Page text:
Did you know that the way you prepare and cook your vegetables can significantly affect the amount of nutrients in them? Read on to find out what you can do to get the most out of your vegetables.


Preparation of Vegetables


1. Refrain from peeling or trimming vegetables  


Higher levels of nutrients are found on the outer leaves and beneath the skins of vegetables (in comparison to the inner portion). To maximise your nutrient intake, wash your vegetables prior to cooking, instead of peeling or trimming them.


2. Cut vegetables minimally and/or near eating time


The greater the surface area exposed to air, the faster the degradation of vitamins. To keep oxidation minimal, ensure that the cut vegetable pieces are as large as possible. Additionally, salad-lovers are recommended to cut the vegetables close to their consumption time. In this way, the oxygen exposure time will be reduced. Those who prepare the vegetables in advance should refrigerate them in moisture-proof, airtight containers.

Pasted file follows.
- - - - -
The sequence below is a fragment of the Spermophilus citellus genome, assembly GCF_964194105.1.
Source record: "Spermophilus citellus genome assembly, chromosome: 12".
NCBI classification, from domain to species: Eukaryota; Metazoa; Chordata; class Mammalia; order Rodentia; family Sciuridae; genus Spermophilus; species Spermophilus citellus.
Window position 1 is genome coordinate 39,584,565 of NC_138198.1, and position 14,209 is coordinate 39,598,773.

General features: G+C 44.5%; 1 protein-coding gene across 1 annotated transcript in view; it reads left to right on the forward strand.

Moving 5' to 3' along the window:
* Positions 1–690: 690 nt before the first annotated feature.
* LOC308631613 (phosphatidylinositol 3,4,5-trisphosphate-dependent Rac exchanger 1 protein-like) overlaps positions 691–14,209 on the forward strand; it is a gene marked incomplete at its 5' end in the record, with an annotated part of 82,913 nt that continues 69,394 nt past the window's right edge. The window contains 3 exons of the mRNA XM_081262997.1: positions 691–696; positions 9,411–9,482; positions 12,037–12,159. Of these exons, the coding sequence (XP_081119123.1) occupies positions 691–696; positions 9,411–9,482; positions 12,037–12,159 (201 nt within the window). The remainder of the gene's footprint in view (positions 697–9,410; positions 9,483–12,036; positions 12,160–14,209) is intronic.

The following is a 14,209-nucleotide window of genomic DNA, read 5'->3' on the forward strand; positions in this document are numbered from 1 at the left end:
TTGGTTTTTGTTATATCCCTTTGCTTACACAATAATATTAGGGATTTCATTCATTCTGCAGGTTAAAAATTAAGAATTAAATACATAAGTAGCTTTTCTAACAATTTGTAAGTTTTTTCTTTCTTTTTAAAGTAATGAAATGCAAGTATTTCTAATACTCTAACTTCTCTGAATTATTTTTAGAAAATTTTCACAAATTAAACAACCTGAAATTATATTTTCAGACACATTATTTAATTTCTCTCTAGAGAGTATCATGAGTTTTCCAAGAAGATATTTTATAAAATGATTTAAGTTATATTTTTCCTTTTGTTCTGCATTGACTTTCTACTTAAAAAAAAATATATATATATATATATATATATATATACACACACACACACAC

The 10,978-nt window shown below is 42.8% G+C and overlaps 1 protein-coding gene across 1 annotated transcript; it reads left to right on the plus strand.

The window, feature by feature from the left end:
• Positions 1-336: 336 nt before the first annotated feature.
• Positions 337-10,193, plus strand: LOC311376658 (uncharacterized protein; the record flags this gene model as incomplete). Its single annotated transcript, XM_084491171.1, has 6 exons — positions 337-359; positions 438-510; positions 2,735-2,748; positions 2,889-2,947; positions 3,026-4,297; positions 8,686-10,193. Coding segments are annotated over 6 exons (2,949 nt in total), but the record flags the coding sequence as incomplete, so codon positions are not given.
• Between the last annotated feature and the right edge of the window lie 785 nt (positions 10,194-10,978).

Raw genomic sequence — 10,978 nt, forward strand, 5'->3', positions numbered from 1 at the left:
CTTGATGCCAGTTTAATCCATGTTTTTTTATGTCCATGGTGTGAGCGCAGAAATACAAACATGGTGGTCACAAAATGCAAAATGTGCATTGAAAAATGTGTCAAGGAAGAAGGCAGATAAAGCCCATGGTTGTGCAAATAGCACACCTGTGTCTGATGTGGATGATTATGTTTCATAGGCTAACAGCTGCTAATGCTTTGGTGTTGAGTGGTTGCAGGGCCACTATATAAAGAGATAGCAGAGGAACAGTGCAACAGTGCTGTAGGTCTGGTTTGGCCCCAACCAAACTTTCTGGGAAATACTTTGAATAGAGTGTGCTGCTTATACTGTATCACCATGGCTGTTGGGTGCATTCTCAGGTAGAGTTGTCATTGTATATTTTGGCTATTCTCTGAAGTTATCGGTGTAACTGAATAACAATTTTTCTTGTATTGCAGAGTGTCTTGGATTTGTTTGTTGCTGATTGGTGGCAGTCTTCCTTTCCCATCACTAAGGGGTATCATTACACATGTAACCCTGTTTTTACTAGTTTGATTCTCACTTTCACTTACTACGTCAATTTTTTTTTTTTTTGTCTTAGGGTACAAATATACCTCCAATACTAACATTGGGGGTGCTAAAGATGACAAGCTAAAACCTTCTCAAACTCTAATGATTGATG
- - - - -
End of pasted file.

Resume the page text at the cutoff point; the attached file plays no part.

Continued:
Cooking Vegetables


1. Microwave or steam your vegetables instead of boiling them


Did you know that boiling can reduce more than half of the vitamin C content in spinach, broccoli and lettuce? Due to the water solubility and heat sensitivity, vitamin C leach into the water when vegetables are boiled.


Microwave or steam instead. These cooking methods retain more nutrients. Microwaving green vegetables decreases their vitamin C content by approximately 20 – 30%, which is lower than the majority of cooking methods.Steaming is one of the best way to cook vegetables as it only lowers the vitamin C content in spinach, broccoli and lettuce by 9-15%. You can add butter or some seasoning after steaming to enhance the taste of the vegetables.


2. If you need to boil your vegetables:


  • Use minimal amount of water to decrease loss of water-soluble vitamins


  • Add vegetables only after the water has boiled to shorten cooking time


  • Consume the nutrient-laden cooking water


3. Avoid adding baking soda when you are cooking vegetables. Despite improving the green colour of vegetables, the resulting alkaline environment destroys vitamins like vitamin C and thiamine.